whittle

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Related to whittles: whittles away, whittling down

whittled

slang Drunk. Try not to get too whittled, OK? You have a big day tomorrow.
See also: whittle

whittle down

To reduce the size or scope of something incrementally by removing small parts. The phrase alludes to whittling wood, in which small bits are carved off with a knife. A noun or pronoun can be used between "whittle" and "down." We're not going to make any major cuts, but we do need to whittle down the budget by reducing costs here and there. I think you need to whittle down your thesis to a more concise point. Right now it's a little too broad. Right now your speech is just a little long. Do you think you can whittle it down a bit?
See also: down, whittle

whittle at something

to cut or carve at something. He just sat there, whittling at a chunk of wood. I am not carving anything, I am just whittling at some wood.
See also: whittle

whittle someone down to size

Fig. to reduce someone's ego; to cause someone to have better, more respectful behavior. (Fig. on whittle something down (to size).) After a few days at camp, the counselors had whittled young Walter down to size. It took some doing, but they whittled him down to size.
See also: down, size, whittle

whittle something away

to cut or carve something away. The carver whittled the wood away until only a small figure was left. He whittled away the wood.
See also: away, whittle

whittle something down (to size)

 and whittle something down
to cut or diminish something to a more appropriate size or to the proper size. I whittled the peg down to size and it fit in the hole perfectly. You are going to have to whittle down expenses.
See also: down, whittle

whittle something out of something

to carve something out of something. The young man whittled a small boat out of wood. Can you whittle an elephant out of this chunk of wood?
See also: of, out, whittle

whittle away

v.
1. To undermine, reduce, or weaken something by small increments until completely gone or useless: The long climb up the mountain whittled away his strength. We whittled their lead away with a series of small gains.
2. To weaken or be gradually reduced by small increments: My courage whittled away with each step forward I took.
3. To eliminate something by whittling it: The carpenter whittled the excess wood away. The sculptor whittled away the clay until a perfect form emerged.
4. To whittle continuously: They whittled away until they had finished carving their sticks into spoons.
See also: away, whittle

whittle down

v.
1. To reduce the size of some piece of wood by cutting small bits or paring shavings: I whittled down the pencil's tip to expose more lead. I bit nervously on my pencil until I had whittled it down to nothing.
2. To reduce something gradually, as if by whittling with a knife: The couple whittled down their debt by making small payments. We whittled the other team's lead down to one point with a series of small gains.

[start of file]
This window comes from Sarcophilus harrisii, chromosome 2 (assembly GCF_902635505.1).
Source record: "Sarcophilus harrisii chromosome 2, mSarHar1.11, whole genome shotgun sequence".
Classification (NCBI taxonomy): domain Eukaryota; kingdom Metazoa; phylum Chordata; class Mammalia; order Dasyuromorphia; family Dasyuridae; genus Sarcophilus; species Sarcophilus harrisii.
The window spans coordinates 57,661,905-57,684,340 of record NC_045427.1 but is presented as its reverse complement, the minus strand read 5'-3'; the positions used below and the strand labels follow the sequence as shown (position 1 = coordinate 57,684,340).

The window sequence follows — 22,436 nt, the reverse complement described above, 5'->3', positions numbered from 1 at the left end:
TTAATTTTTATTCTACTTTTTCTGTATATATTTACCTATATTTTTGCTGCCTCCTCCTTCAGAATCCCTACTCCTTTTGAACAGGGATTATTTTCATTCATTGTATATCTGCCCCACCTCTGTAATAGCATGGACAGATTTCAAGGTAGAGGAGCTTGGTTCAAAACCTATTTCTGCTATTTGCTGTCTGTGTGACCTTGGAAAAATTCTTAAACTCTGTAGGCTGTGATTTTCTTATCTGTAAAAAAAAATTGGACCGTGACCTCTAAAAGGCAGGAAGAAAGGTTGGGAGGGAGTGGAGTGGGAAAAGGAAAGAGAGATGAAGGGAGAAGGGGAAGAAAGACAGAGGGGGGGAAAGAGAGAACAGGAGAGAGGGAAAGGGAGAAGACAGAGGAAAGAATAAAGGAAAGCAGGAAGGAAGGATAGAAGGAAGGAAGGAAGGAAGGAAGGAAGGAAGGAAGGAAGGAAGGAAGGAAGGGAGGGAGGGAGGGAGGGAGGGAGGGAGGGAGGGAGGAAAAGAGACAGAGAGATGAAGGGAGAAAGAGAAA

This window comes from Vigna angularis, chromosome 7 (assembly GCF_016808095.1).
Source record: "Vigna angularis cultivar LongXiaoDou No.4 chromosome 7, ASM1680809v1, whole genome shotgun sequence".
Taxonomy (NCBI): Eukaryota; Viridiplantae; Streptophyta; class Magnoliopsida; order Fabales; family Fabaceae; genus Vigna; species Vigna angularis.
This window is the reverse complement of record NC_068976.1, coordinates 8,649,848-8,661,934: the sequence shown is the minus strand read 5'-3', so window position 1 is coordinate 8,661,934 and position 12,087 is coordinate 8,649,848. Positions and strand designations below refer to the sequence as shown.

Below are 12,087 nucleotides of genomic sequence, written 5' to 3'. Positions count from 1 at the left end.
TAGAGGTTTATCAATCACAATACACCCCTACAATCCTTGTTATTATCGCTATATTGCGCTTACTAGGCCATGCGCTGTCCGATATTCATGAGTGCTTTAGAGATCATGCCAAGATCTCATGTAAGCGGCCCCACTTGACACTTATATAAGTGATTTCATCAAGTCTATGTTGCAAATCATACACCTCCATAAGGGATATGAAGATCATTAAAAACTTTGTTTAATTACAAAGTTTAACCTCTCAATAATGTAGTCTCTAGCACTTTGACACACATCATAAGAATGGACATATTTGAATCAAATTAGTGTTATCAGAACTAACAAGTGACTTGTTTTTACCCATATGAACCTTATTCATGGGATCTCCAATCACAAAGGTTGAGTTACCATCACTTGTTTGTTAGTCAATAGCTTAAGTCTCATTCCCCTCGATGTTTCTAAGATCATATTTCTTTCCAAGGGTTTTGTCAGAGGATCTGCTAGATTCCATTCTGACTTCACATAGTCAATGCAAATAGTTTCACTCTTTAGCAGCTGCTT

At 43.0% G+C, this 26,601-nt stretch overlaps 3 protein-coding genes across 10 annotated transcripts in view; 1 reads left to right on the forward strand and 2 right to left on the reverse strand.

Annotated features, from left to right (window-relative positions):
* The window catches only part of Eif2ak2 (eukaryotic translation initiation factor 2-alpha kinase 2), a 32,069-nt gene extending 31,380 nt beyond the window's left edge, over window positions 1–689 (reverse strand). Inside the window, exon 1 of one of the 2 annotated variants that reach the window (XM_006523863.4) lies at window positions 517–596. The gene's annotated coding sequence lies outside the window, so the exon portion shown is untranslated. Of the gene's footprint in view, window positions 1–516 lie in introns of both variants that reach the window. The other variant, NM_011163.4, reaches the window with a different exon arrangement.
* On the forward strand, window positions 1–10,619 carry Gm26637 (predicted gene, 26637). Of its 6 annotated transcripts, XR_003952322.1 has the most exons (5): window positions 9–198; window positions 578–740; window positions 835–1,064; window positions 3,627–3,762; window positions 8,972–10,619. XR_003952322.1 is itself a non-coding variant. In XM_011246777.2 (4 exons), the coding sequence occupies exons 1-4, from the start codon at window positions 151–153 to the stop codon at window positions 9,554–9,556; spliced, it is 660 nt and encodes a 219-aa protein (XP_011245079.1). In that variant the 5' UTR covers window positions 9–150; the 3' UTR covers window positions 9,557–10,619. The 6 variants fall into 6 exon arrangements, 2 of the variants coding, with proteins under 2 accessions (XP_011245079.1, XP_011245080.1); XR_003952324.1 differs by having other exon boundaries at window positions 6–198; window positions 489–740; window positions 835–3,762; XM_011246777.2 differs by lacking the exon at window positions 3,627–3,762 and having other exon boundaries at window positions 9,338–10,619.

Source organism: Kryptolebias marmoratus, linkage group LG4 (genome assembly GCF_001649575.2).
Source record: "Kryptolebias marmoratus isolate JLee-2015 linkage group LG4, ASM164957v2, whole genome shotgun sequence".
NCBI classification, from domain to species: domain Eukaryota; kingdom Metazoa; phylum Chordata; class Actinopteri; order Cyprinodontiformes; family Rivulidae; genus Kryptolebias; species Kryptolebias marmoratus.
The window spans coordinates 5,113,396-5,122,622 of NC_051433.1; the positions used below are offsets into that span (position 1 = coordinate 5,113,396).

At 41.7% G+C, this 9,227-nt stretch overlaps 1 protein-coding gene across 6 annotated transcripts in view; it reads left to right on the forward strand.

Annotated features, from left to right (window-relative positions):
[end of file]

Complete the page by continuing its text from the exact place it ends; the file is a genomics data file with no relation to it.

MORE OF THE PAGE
See also: down, whittle

whittled

mod. alcohol intoxicated; filled with liquor. (see also cut.) Fred’s whittled again and shouldn’t drive home.
See also: whittle
References in periodicals archive ?
Although it ran, Whittle was not satisfied, and, after attempting modifications, decided that a complete rebuild was necessary.
Whittle had invented the first viable jet engine and, with it, the Jet Age.
Whittle (right) considered a fan enclosed in the fuselage to generate a fast flow of air.
Peter Whittle, who had worked there from 1948 and was a joint managing director with his brother Alan, used his share of the business to launch Peters.
Peter's father Ernest Whittle had been a joint managing director of Kayes until his death in 1976.
RETAIL GENERATIONS: David and Caroline Whittle of Peters, King Street (above).
Mr Whittle broke away and headed for his wife, who was lying motionless and turning purple.
Mrs Whittle, of Coatbridge, Lanarkshire, was rushed to the nearby Royal Infirmary but pronounced dead around 50 minutes after the attack.
A post mortem found that Mrs Whittle suffered several bruises to her brain.
Mr Whittle, who suffered a minor injury, was kept in hospital for five days as he has heart disease.
Mrs Whittle had hardening of three arteries which caused her to have a heart attack due to "emotional and physical stress".
The court heard Mrs Whittle was attacked minutes after arriving at the Blochairn market in Glasgow on August 15 last year.
Mr Whittle said the first step would be to clear stock bought by the administrators while they were running things and re-stock the store for a summer sale offering customers "quality merchandise at fantastic prices".
Mr Whittle said: "We are talking to customers about what they want to see.
Mr Whittle said the bank's shock move to call in administrators had come when the firm had worked to return to a near break-even point after two difficult trading months.